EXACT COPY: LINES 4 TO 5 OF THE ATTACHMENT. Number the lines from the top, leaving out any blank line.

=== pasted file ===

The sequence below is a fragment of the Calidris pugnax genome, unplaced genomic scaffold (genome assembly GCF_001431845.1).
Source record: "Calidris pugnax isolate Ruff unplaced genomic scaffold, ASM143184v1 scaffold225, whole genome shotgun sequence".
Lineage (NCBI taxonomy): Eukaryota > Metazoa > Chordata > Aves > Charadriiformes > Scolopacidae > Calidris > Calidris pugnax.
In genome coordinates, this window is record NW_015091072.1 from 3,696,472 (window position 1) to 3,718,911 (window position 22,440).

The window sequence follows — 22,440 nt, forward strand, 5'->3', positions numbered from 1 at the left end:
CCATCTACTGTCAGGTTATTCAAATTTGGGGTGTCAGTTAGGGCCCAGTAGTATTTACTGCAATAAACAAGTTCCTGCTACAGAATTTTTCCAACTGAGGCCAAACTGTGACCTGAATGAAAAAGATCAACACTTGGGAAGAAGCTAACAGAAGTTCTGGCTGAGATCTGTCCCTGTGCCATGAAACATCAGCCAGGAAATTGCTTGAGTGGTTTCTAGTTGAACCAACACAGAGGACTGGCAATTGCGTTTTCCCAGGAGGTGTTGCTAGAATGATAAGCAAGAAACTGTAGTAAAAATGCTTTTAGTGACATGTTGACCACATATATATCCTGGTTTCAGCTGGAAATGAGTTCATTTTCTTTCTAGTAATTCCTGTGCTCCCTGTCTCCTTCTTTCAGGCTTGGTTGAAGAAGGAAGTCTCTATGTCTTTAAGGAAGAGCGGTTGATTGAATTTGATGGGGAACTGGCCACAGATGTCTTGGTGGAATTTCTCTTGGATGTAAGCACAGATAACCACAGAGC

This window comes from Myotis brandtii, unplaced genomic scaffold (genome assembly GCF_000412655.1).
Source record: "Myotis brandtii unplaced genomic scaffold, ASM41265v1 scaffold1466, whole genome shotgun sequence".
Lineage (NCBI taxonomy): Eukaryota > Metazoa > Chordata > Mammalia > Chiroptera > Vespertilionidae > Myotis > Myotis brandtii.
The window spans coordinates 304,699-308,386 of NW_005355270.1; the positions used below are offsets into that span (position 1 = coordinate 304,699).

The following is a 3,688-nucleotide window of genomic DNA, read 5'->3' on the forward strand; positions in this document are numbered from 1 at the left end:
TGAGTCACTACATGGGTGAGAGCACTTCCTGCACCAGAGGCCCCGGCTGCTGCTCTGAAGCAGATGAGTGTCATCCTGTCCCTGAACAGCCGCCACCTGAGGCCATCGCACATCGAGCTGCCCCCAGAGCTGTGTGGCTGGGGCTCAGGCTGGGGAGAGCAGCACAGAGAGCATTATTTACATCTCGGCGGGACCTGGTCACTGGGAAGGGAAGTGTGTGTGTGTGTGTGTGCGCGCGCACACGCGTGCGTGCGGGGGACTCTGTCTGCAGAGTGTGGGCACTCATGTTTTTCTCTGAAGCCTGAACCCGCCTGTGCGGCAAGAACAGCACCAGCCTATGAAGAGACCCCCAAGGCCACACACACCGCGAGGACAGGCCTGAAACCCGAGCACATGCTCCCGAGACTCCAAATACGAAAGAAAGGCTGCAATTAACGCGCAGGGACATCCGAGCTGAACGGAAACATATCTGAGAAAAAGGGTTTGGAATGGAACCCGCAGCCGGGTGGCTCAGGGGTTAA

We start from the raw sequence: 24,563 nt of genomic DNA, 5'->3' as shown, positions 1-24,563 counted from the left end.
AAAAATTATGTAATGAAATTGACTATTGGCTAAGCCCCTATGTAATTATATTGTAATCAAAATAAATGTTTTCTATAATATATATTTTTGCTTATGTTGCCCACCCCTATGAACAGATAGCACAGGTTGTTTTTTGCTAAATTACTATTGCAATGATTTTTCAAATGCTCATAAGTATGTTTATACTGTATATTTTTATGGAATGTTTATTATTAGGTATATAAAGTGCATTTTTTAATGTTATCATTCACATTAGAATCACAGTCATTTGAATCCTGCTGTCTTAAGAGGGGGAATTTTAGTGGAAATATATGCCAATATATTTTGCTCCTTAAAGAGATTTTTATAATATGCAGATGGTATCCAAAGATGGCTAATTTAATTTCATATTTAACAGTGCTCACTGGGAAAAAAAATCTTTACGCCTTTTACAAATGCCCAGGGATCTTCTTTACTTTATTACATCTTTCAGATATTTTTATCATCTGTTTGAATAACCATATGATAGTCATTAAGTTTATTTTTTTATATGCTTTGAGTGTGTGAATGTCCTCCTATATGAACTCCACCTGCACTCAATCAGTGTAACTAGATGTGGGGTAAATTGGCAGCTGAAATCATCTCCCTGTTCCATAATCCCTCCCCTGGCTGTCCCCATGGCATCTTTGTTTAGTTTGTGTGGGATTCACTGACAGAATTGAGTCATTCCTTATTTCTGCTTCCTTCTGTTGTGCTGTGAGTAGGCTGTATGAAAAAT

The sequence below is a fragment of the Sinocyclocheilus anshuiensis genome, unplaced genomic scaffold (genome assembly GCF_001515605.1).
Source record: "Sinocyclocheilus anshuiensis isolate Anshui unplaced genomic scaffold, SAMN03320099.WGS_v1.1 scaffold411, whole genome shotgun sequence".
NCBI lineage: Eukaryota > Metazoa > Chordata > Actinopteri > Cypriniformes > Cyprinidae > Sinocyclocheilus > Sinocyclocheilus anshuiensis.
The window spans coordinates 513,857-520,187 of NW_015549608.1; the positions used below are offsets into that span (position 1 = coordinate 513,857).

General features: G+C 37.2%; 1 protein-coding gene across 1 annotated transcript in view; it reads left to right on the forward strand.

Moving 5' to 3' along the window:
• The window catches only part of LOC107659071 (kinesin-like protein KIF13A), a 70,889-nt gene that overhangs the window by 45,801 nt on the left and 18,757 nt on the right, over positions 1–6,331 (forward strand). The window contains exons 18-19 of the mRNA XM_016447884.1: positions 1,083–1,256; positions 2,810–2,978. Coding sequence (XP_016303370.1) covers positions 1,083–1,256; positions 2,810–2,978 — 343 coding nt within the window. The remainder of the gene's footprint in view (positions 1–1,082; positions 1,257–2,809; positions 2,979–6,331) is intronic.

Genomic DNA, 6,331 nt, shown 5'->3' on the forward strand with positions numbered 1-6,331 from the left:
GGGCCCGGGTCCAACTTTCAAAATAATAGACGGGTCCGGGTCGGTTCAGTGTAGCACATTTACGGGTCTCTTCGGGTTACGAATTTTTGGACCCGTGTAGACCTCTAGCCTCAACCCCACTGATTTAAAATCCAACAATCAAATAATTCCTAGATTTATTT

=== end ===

In genome coordinates, this window is record NW_015091072.1 from 3,696,472 (window position 1) to 3,718,911 (window position 22,440).

The window sequence follows — 22,440 nt, forward strand, 5'->3', positions numbered from 1 at the left end: